Can medical marijuana be part solution in the battle against the deadly opioid crisis in CT?

HARTFORD, Conn. (WTNH) – Michelle Seagull, Commissioner of the Connecticut Department of Consumer Protection, and the Board of Physicians listened as people like Cody Roberts came forward, urging that opiate use disorder and opiate withdrawal be added to the list of disorders treated by medical marijuana.

Roberts pointed out, “Look at the 25 percent drop rate in opiate use in related deaths in the states that have legalized. You need to capitalize on this amazing opportunity to get Connecticut healthy again.”

They heard from Erin Doolittle, a licensed marriage and family therapist, in the trenches of the opiate crisis.

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“Medical cannabis does a great job supporting withdrawal from opioid dependency,” explained Doolittle. “It improves functioning and shortens the length and intensity of the flu-like symptoms that accompany detox.”

Patients like this woman with PTSD spoke out to save lives.

She stated, “I’ve been a medical marijuana patient for almost two years and with marijuana, I’m managing my pain without opiate drugs or any painkillers.”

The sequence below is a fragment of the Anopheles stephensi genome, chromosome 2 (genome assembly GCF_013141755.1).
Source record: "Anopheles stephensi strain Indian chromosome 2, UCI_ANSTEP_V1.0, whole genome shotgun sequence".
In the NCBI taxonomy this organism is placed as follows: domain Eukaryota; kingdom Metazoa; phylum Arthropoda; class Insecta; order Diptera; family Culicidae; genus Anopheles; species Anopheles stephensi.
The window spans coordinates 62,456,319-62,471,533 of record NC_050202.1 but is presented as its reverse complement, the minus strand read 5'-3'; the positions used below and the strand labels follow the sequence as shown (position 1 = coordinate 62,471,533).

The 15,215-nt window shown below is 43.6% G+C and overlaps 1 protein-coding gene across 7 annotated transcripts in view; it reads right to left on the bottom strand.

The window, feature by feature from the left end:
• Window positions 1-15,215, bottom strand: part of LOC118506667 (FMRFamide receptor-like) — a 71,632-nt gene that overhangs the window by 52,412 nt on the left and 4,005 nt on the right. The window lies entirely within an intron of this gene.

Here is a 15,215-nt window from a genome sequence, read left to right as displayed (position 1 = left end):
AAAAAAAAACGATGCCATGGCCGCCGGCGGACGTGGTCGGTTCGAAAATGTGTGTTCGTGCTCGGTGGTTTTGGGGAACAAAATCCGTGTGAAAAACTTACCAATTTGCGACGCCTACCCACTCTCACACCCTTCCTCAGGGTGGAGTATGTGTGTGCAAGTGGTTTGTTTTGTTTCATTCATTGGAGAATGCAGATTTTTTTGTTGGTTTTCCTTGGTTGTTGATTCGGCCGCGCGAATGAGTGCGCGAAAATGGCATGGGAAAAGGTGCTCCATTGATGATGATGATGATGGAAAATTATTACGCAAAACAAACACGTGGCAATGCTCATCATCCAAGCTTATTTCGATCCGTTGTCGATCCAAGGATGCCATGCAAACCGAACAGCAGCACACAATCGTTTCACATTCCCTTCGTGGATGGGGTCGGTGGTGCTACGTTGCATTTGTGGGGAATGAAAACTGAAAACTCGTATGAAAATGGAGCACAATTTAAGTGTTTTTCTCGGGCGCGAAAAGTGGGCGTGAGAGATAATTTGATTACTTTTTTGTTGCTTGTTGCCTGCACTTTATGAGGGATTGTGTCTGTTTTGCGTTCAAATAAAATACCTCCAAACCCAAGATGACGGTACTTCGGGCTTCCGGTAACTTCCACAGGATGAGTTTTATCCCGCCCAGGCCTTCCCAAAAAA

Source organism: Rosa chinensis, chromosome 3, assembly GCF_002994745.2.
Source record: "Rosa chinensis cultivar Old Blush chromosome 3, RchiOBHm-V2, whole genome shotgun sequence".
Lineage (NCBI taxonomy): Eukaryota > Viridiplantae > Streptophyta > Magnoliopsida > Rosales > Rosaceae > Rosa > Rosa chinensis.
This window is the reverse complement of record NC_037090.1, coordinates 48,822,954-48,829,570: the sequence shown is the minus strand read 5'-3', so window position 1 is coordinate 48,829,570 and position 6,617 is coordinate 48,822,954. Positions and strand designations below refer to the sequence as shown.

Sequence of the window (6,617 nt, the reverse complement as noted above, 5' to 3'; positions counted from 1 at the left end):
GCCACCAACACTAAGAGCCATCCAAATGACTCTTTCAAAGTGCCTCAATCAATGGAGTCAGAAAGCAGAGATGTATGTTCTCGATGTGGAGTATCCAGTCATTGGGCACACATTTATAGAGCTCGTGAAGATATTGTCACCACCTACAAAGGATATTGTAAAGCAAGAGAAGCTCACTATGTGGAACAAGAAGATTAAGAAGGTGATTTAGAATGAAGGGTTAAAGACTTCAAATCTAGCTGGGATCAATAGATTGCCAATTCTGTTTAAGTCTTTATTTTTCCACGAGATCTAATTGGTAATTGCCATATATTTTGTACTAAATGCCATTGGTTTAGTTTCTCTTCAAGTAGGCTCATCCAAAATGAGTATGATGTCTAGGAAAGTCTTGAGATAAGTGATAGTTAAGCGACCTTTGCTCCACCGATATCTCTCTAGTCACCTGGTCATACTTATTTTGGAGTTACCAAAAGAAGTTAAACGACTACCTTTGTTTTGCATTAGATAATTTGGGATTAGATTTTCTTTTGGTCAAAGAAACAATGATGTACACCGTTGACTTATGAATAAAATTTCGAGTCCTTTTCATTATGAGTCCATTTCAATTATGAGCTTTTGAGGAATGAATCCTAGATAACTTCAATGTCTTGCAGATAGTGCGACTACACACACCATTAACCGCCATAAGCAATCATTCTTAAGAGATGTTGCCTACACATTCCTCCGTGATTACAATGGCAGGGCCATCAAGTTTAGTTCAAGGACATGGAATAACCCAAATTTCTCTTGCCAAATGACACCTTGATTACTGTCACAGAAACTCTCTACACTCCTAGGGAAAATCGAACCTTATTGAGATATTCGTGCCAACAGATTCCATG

An emotional Will Moffet comes from a family struggling with opiate addiction. He explained, “My sister has overdosed ten times in the past year because three years ago she was prescribed Oxycontin by a doctor.”

The flow of testimony led the physicians board to table a vote on recommending medical marijuana for opiate use/withdrawal, along with progressive degenerative disc disease of the spine.

That will likely happen at the next meeting which has not yet been scheduled.

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That’s also another opportunity for supporters to testify.

The Board of Physicians voted not to recommend albinism to the Medical Marijuana Program.

They did vote to add osteogenesis imperfecta for adults and those under 18-years-old to the list of 22 conditions currently treated by medical marijuana.

The regulations process though is long. It could take up to a year to finalize it.

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